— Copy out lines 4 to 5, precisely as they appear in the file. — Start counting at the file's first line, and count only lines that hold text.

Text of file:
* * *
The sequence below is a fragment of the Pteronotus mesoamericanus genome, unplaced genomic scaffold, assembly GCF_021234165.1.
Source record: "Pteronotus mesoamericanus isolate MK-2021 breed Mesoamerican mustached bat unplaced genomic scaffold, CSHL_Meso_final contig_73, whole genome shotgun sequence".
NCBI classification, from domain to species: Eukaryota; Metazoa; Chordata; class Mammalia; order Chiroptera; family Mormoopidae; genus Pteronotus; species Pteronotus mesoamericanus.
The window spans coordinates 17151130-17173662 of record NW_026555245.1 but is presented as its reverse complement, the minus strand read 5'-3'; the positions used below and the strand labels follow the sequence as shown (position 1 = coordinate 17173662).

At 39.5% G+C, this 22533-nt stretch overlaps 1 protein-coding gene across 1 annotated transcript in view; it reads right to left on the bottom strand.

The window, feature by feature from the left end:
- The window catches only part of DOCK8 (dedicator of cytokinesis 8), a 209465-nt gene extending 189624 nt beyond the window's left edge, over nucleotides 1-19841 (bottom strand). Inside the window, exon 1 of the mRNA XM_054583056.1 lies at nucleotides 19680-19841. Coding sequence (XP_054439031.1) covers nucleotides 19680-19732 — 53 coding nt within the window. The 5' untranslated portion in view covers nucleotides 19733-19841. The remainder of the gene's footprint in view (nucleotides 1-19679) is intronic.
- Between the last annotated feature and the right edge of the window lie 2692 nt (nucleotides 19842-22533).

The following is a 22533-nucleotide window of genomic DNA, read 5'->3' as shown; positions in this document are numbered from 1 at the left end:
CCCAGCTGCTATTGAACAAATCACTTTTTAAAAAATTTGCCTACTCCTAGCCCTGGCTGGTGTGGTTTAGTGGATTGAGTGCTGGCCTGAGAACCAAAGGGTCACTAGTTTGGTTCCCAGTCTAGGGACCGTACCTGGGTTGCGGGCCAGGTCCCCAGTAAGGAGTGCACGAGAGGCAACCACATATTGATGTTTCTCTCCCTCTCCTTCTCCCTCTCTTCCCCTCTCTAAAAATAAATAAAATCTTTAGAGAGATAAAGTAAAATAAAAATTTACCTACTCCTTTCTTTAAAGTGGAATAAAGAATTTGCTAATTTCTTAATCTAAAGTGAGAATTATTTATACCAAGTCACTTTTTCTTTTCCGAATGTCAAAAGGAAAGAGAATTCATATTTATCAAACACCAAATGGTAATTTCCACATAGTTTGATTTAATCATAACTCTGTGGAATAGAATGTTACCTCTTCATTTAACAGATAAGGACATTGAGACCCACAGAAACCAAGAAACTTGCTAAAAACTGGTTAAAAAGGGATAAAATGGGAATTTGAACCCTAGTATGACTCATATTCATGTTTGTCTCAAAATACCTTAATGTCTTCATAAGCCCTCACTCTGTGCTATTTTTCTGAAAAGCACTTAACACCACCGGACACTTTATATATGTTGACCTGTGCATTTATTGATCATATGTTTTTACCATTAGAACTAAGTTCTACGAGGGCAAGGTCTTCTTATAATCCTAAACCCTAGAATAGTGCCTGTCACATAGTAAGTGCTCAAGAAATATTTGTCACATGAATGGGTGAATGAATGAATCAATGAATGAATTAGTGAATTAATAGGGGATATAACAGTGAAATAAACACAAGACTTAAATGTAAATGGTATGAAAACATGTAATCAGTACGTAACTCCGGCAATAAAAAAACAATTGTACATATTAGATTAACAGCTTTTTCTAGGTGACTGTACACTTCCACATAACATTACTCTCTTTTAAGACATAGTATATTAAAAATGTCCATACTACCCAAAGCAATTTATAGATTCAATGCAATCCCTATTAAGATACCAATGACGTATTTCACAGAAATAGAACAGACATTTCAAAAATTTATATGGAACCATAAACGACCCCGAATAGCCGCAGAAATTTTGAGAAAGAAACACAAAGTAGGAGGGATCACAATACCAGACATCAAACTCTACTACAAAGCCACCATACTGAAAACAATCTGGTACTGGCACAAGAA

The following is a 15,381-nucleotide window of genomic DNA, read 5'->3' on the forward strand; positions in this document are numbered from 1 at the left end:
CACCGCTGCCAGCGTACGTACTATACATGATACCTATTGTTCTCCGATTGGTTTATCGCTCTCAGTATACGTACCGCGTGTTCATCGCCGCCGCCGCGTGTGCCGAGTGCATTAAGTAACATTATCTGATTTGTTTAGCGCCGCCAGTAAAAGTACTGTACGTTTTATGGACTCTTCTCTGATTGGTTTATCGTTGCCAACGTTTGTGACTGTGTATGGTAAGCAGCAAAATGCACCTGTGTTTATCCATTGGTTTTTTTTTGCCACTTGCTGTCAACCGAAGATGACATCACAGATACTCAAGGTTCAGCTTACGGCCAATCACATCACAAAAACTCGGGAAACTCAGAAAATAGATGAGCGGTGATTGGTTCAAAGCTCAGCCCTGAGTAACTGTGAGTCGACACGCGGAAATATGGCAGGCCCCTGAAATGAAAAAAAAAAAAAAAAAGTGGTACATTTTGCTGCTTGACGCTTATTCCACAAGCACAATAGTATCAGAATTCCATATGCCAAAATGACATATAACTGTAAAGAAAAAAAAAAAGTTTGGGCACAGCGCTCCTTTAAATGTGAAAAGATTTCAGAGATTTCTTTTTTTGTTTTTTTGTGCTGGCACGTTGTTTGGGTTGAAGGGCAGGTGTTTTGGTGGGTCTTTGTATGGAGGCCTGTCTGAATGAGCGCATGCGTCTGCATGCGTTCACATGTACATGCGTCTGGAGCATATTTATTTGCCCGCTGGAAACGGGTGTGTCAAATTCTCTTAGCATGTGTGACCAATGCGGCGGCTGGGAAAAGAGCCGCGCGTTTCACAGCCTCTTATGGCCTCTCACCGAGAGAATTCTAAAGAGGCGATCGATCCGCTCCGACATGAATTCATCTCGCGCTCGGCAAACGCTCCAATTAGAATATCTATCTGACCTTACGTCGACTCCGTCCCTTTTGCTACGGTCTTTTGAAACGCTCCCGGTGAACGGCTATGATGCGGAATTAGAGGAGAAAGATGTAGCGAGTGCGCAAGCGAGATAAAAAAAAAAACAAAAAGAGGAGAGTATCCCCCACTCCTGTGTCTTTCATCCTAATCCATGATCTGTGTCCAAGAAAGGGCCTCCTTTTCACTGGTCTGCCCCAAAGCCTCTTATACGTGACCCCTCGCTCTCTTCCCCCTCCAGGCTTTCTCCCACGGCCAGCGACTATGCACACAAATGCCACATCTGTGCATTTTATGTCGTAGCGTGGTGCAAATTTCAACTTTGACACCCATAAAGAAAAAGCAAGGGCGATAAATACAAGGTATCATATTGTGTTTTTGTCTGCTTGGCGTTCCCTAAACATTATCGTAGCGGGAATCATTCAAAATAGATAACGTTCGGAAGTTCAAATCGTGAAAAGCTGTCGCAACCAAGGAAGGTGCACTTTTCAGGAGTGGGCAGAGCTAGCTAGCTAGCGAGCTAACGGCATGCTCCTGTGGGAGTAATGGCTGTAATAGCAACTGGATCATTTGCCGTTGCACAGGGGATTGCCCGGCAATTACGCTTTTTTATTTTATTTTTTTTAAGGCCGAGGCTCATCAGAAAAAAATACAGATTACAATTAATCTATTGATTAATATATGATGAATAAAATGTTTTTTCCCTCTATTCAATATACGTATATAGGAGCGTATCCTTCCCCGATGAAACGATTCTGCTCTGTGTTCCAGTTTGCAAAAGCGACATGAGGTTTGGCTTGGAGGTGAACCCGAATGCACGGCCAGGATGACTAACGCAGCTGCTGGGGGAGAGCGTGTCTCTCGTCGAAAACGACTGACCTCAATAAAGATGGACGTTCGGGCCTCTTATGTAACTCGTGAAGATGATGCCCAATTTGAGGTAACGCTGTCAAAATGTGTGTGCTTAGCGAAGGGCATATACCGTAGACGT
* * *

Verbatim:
The window spans coordinates 17151130-17173662 of record NW_026555245.1 but is presented as its reverse complement, the minus strand read 5'-3'; the positions used below and the strand labels follow the sequence as shown (position 1 = coordinate 17173662).

At 39.5% G+C, this 22533-nt stretch overlaps 1 protein-coding gene across 1 annotated transcript in view; it reads right to left on the bottom strand.